OPEC and the International Energy Agency (IEA) conflicting oil demand views, with OPEC cutting its world oil demand forecast and the IEA raising its demand growth forecast.
The week of Aug. 8, 2022 was the first time the U.S. oil and gas rig count fell for two consecutive weeks since August 2020.
Even though the total rig count in the U.S. has climbed for a record 24 months through July, weekly increases have mostly been in the single digits and oil production is only forecast to recover to pre-pandemic record levels next year.
In July, the oil rig count in the U.S. rose 11, increasing for a record 23rd month in a row, while the gas count was unchanged after rising for 10 straight months, according to Baker Hughes.
The U.S. oil and gas rig rose two to 758 from the week prior, marking an increase in rig counts for the third week in a row.
Even though the total rig count was up for a record 23 months through June, weekly increases have mostly been in the single digits and oil production is still below pre-pandemic record levels.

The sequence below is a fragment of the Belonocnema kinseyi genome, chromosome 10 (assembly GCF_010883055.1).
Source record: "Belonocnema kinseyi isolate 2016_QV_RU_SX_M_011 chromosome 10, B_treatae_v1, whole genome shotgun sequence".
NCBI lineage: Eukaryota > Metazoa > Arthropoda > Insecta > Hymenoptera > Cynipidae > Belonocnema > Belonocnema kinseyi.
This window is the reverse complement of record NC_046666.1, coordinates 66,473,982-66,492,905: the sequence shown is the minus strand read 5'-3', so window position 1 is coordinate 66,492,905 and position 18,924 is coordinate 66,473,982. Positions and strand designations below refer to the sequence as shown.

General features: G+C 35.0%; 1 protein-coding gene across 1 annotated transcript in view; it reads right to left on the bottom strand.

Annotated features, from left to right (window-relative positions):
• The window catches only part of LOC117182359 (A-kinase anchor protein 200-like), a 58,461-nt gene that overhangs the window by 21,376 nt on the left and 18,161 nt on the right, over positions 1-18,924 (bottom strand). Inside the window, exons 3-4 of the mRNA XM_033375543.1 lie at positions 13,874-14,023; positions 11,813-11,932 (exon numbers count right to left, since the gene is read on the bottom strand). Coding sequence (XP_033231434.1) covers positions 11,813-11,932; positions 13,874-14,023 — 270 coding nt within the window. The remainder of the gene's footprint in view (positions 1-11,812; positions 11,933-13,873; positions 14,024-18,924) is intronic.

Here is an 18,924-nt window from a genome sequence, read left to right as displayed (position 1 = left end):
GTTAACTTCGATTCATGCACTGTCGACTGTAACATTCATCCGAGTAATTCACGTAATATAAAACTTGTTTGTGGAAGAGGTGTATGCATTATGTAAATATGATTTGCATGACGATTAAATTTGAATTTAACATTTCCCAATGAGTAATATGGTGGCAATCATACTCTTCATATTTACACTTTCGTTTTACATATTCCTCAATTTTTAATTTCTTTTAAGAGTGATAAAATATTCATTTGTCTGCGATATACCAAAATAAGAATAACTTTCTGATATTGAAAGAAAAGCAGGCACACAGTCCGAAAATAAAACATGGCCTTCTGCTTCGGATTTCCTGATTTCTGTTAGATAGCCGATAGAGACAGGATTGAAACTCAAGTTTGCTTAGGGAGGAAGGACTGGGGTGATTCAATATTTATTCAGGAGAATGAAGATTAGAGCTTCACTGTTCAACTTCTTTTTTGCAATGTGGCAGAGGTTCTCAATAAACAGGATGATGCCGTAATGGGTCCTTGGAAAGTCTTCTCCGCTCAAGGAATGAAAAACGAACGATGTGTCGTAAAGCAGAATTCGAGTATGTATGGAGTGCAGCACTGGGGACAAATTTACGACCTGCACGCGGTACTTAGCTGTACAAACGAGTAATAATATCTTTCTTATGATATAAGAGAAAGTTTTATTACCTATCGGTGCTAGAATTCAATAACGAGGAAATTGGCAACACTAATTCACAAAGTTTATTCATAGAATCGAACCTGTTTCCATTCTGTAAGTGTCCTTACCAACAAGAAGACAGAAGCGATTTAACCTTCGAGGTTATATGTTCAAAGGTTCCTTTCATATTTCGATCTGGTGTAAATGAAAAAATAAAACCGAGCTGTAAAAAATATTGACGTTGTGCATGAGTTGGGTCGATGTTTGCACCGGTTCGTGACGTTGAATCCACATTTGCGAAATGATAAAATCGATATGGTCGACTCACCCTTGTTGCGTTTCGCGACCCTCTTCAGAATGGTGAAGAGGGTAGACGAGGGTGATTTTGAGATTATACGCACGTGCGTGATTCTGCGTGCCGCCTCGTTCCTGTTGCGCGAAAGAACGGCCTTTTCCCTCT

The oil and gas rig count in the U.S. rose two to 752 in the week to July 8. Baker Hughes said that puts the total rig count up 273, or 57%, over this time last year.
OPEC raised oil output in 2021 but saw the number of active oil wells increase only slightly and the number of new completed wells decline, a factor in surging oil prices in 2022.
U.S. oil rigs rose 10 to 594 this week, their highest since March 2020, while gas rigs gained three to 157, their highest since September 2019. That put the overall oil and gas rig count up for a record 23 months in a row, gaining 26 in June.
Bakken producer Hess Corp. expects to add a fourth rig to its North Dakota operations in July, moving forward from the company's original goal of adding the additional rig in 2023.